Mary Cummings is one of the last descendants of the golf course architect Seth Raynor and is in possession of small treasure trove that offers a glimpse of the golf course architect about which so little is known.
Until now there have been approximately six photographs the general public has seen in which Raynor is unequivocally identified.
On a bright morning a few months back, Cummings opened a folder, while the two of us were seated in her apartment, and proceeded to show me images that few outside of her direct family have viewed. Most are of a young Seth Raynor and his wife, Araminta Hallock Raynor, nicknamed Minta, camping with three others including her sister Gertrude and Gertrude’s husband Gus Hildreth. According to Cummings, Gus Hildreth became Seth’s best friend and the two couples did much together.
When and exactly where the photos were taken and by whom is unknown.
In 2004, Cummings, whose middle name, Araminta, is after Seth Raynor’s wife, wrote a piece on Raynor for Hampton.com. that revealed some of Raynor’s life away from golf course design, including his camping trips. Cummings never knew Raynor; he died before she was born.
“In his leisure time, according to oldtimers who were later asked for their reminiscences of him, he liked to follow the local sports teams, an enthusiasm he shared with Gus Hildreth… . The friendship between the two men was a close one, making for a felicitous foursome whose good times picnicking and kibitzing are well documented in family photographs.”
Then, camping met spending time at a cabin in the woods away from the world and for Seth and Minta, especially away from Charles Blair Macdonald, Raynor’s mentor.
According to Cummings, Macdonald was known to contact Raynor at any hour of the day, any day of the week. The cabins where the Raynors and Hildreths relaxed had no phones so Raynor was beyond the reach of Macdonald, the man who introduced Raynor to golf course architecture when he hired Raynor to assist with the construction of the National Golf Links of America in 1907. Over the next approximately 18 years, Macdonald would design or renovate about 15 golf courses with Raynor in charge of implementing the plans for every one.
As Cummings wrote of Macdonald in the magazine piece, “As one person who must have known him well put it, ‘if he hadn’t been such a distinguished looking, financially solid citizen, he might have been referred to as bull-headed. As it was, he was respectfully termed opinionated.'”
In 1914, Raynor also began working on his own. His first design was Westhampton Country Club. He also renovated Nassau Country Club and the Misquamicut Club. From there his architecture career skyrocketed, interrupted for a short spell by World War One.
In most of the early Cummings photos Raynor looks relaxed. In one of the images shown here, he sits on what appears to be water pitcher, a cigar in his mouth. In the other, Raynor is holding the presumed pitcher and the cigar.
Of all the pictures in Cummings collection, Raynor only looks at the camera in one and possibly smiles in one other. In some of the photographs taken later, he seems stoic. Yet, as Cummings tells it, Raynor thoroughly enjoyed his time in the woods even though the younger set did not.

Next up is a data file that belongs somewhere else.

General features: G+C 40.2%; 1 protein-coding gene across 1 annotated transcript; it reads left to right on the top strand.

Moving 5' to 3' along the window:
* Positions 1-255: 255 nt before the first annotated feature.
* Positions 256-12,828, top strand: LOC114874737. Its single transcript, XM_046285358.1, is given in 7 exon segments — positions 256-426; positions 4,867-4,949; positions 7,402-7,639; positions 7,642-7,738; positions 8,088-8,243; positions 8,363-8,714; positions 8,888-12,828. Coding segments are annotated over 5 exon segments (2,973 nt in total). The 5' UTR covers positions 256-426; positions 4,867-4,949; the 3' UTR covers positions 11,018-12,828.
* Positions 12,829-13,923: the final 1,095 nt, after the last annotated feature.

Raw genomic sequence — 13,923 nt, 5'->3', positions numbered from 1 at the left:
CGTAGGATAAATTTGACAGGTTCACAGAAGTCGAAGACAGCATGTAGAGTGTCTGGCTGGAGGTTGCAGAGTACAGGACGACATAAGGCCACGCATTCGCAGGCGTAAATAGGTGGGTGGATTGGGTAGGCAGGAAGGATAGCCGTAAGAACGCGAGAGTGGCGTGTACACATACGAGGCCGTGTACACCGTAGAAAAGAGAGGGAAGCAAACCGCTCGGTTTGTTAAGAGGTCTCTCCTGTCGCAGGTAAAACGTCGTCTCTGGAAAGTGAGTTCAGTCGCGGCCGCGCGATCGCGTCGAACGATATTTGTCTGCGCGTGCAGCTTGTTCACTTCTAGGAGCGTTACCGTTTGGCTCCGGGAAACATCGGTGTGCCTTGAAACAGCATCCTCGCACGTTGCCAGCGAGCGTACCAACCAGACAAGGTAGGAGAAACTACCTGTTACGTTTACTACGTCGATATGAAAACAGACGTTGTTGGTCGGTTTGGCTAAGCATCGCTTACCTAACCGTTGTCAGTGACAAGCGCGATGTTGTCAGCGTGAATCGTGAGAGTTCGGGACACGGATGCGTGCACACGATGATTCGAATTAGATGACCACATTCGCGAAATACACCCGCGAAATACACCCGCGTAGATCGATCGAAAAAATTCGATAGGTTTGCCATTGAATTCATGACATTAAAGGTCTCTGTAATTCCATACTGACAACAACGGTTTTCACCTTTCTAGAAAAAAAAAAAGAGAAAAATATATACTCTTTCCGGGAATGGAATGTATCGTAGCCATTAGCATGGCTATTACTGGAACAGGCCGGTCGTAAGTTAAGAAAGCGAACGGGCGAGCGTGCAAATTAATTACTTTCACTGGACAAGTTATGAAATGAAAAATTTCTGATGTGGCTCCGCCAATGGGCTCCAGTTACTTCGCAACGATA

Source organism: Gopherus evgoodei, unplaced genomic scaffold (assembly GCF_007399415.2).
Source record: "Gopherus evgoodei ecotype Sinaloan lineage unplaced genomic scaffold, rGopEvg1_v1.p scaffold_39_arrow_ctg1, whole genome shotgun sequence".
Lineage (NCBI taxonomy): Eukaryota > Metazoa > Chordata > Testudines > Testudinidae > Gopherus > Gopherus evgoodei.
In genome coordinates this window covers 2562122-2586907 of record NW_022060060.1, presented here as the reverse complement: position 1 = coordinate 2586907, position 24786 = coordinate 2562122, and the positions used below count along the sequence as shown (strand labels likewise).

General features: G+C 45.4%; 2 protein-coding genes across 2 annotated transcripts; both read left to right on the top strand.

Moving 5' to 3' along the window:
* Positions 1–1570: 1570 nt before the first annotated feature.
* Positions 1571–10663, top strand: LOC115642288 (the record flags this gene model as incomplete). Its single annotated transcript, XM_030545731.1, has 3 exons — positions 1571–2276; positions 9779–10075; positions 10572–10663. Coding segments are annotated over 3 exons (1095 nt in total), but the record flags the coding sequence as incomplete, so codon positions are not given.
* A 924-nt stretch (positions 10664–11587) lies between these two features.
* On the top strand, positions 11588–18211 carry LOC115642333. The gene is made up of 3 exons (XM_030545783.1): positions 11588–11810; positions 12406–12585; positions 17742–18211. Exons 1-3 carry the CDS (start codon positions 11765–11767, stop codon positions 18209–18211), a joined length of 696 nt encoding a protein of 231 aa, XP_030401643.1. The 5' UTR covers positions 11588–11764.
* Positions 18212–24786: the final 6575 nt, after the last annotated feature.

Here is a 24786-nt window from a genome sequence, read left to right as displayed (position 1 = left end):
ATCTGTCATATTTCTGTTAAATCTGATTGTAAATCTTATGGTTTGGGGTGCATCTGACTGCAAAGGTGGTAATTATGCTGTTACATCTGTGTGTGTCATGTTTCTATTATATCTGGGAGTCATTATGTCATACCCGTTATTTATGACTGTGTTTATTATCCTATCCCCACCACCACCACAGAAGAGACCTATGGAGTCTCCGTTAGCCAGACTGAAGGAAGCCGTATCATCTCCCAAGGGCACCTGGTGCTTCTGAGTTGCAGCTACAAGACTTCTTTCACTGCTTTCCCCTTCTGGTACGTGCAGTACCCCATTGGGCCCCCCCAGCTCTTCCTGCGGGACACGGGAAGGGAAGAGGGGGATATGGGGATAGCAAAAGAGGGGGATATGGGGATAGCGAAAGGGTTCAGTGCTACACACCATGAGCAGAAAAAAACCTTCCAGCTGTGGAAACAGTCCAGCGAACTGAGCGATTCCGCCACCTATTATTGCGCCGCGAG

“While the photographic evidence suggests that the grownups—Seth Raynor, Gus Hildreth and the sisters they married—were having a wonderful time, my mother insists she was not. It was hot and buggy and there was nothing to do but row circles out in the bay,” Cummings wrote.
As I studied the photos once back at my home, I noticed that Minta was the opposite of her husband. She always looked to be having fun and had what appears to me to be a little mischief in her eye.
Pointing and smiling in one photo, a wry grin in another. In a photograph taken later in their life, Minta is in the foreground sprawled in the long grass looking into the sunny sky and, it appears, on the verge of a laugh. Her husband seated next to her, face mostly in the shadow of his fedora, is tight-lipped. He looks away from the camera and into the dark woods as if deep in thought.
Cummings said her great aunt was fun to be around and fondly remembers visits to Minta’s house and how she always had presents for the children. Minta died when Cummings was 10.
The Cummings photos are important because Raynor remains the most mysterious of the Golden Era golf course architects. The images are merely glimpses of the man, but expand the view of him, nonetheless. Raynor never wrote about golf architecture. There are only two known interviews with Raynor and his direct quotes add up to fewer than a hundred words. He and Minta never had children, contrary to what the book Evangelist of Golf suggests, so that there were no direct descendants to preserve his legacy. A precious few Raynor course drawings remain, yet the projects he was involved with continue to mount and now close to 70, a remarkable number considering Raynor’s solo career lasted 12 years. He died in January of 1926 at 51.
Cummings, who works at the Southampton Historical Society and authored the book Southampton in the Images of America series, understands the frustration of those researching Raynor, how even the smallest morsel is a significant find, another piece in a large puzzle that is far from complete.
“I wish I had known my great uncle was a famous architect when I was young,” Cummings told me with a smile. “I would have asked more questions.”
(Both photographs are copyright Mary Cummings 2015)